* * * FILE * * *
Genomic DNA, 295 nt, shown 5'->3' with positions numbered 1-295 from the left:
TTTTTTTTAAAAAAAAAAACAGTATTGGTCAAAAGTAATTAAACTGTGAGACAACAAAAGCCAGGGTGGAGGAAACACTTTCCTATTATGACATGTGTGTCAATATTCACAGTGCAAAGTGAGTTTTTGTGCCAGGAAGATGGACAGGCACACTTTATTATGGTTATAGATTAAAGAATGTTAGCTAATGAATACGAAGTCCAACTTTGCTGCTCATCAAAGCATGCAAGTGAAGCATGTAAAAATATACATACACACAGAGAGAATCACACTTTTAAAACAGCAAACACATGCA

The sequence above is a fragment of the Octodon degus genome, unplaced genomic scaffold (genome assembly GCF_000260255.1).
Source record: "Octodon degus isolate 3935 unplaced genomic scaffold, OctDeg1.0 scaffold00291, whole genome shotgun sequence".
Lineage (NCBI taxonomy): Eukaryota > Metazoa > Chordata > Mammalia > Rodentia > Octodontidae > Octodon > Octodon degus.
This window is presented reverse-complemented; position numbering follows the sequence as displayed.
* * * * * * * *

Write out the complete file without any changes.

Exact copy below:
Genomic DNA, 295 nt, shown 5'->3' with positions numbered 1-295 from the left:
TTTTTTTTAAAAAAAAAAACAGTATTGGTCAAAAGTAATTAAACTGTGAGACAACAAAAGCCAGGGTGGAGGAAACACTTTCCTATTATGACATGTGTGTCAATATTCACAGTGCAAAGTGAGTTTTTGTGCCAGGAAGATGGACAGGCACACTTTATTATGGTTATAGATTAAAGAATGTTAGCTAATGAATACGAAGTCCAACTTTGCTGCTCATCAAAGCATGCAAGTGAAGCATGTAAAAATATACATACACACAGAGAGAATCACACTTTTAAAACAGCAAACACATGCA

The sequence above is a fragment of the Octodon degus genome, unplaced genomic scaffold (genome assembly GCF_000260255.1).
Source record: "Octodon degus isolate 3935 unplaced genomic scaffold, OctDeg1.0 scaffold00291, whole genome shotgun sequence".
Lineage (NCBI taxonomy): Eukaryota > Metazoa > Chordata > Mammalia > Rodentia > Octodontidae > Octodon > Octodon degus.
This window is presented reverse-complemented; position numbering follows the sequence as displayed.